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The Effects of Multiple Freeze–Thaw Cycles on the Biomechanical Properties of the Human Bone-Patellar Tendon-Bone Allograft

By Ho-Joong Jung, Gautum Vangipuram, Matthew B Fisher, Guoguang Yang, Shanling Hsu, John Bianchi, Chad Ronholdt and Savio L-Y Woo


Introduction: Soft tissue allografts, such as the bone-patellar tendon-bone (BPTB) graft, have been frequently used for anterior cruciate ligament (ACL) reconstruction. As allografts are subjected to freezing and thawing for multiple cycles, the objective of this study was to measure the changes of the biomechanical properties of the human BPTB allograft after 4 and 8 freeze–thaw cycles in comparison to a single freeze–thaw cycle. Methods: Three BPTB specimens were procured from 21 human donors and divided into three groups: 1, 4, or 8 freeze–thaw cycles. Each freeze–thaw cycle consisted of freezing at −20 ± 10°C for more than 6 h and thawing at 22 ± 3°C for at least 6 h. Tensile testing of the BPTB specimens consisted of loading between 50 N and 250 N for 100 cycles and then loading to failure. Results: Cyclic loading revealed a similar amount of creep (∼0.5 mm) among the three freeze–thaw cycles groups (p = 0.38). The stiffness of the BPTB graft for the 1, 4, and 8 freeze–thaw cycle groups were 244 ± 42 N/mm, 235 ± 39 N/mm, and 231 ± 40 N/mm, respectively (p = 0.43). Similar findings were obtained for the ultimate load of the BPTB graft (p = 0.14) and the tangent modulus of the PT substance (p = 0.41). Discussion: The results of this study suggest that there would be little measurable effect on the structural properties of the BPTB graft or mechanical properties of the PT tissue substance following 8 freeze–thaw cycles. These BPTB allografts could potentially be re-frozen without a loss in their biomechanical properties, given appropriate storage and care. © 2011 Orthopaedic Research Society Published by Wiley Periodicals, Inc. J Orthop Res 29: 1193–1198, 201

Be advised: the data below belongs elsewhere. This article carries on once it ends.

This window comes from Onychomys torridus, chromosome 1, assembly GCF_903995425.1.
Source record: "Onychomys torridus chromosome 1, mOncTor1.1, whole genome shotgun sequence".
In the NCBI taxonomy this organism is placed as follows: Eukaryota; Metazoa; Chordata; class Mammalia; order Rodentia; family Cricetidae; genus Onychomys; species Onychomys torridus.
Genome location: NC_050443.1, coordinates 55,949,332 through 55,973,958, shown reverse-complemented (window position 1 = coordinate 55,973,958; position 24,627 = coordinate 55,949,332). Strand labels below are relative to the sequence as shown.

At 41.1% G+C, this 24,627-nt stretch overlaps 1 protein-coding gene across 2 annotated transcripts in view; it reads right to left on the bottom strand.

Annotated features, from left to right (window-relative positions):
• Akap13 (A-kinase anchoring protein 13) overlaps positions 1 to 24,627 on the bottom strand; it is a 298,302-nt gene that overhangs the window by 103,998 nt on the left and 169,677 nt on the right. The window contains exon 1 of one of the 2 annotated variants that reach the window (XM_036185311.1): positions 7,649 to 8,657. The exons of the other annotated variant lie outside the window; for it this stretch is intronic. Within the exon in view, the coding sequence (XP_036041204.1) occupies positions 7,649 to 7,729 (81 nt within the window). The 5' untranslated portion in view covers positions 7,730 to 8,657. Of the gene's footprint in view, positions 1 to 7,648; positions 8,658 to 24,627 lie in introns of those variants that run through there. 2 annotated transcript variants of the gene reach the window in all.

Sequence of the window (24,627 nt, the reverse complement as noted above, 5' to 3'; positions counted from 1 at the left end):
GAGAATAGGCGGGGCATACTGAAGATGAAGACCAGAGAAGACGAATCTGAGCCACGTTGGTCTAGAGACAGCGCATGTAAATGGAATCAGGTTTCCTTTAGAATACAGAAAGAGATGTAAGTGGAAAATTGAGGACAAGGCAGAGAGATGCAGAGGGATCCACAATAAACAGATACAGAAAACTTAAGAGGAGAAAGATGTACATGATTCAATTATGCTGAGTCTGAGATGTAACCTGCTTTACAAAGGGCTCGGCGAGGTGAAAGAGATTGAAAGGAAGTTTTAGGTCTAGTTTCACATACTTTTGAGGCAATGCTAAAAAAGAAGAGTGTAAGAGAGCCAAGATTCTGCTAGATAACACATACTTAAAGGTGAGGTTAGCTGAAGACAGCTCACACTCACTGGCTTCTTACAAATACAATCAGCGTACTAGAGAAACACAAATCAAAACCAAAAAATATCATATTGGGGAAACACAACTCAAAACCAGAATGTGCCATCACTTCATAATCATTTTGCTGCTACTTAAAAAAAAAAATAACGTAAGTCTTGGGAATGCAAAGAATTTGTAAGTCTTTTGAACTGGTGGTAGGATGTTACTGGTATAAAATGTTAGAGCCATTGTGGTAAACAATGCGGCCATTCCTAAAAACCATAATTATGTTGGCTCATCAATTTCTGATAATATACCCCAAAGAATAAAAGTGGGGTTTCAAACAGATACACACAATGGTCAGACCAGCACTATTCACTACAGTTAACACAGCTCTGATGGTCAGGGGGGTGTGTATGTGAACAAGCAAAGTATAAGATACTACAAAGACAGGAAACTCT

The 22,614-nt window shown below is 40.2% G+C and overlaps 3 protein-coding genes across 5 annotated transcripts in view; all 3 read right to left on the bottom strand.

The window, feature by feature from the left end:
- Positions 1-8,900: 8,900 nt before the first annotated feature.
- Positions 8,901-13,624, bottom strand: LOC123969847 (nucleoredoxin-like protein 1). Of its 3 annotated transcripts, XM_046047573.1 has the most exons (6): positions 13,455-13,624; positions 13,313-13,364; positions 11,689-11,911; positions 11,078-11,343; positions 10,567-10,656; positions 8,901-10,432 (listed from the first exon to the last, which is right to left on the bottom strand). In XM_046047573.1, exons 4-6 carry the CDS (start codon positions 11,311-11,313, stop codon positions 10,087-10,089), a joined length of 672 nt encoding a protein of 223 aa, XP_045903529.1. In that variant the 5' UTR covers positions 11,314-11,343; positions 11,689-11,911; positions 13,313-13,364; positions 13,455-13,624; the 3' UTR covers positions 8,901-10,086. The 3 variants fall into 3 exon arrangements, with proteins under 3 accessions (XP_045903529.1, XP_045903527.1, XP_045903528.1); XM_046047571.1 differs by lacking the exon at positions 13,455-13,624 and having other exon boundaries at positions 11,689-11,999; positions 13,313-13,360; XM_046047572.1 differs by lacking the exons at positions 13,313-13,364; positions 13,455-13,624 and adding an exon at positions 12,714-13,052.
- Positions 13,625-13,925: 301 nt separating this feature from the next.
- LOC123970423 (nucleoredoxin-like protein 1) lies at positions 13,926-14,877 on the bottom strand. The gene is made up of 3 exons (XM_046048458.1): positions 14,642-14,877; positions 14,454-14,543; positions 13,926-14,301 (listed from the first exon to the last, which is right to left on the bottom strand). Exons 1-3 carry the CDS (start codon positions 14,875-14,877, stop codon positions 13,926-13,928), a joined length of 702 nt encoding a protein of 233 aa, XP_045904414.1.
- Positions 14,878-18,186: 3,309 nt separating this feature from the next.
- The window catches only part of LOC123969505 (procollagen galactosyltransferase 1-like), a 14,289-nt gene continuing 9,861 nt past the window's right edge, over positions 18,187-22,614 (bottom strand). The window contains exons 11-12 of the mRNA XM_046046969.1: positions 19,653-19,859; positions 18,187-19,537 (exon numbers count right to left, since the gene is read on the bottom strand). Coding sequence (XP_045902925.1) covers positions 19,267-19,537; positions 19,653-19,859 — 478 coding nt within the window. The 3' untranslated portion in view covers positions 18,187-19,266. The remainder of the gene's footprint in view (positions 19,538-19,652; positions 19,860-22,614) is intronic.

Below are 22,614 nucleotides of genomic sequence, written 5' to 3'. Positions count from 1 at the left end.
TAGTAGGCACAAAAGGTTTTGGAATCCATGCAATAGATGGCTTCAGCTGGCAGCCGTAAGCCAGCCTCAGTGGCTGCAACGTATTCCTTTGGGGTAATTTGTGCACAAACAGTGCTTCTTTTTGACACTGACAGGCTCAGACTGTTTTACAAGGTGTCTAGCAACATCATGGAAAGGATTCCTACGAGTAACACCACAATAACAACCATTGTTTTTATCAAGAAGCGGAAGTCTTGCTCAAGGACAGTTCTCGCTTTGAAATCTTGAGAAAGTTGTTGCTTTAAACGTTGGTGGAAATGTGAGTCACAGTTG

Topics: Research Article
Publisher: Wiley Subscription Services, Inc., A Wiley Company
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Provided by: PubMed Central

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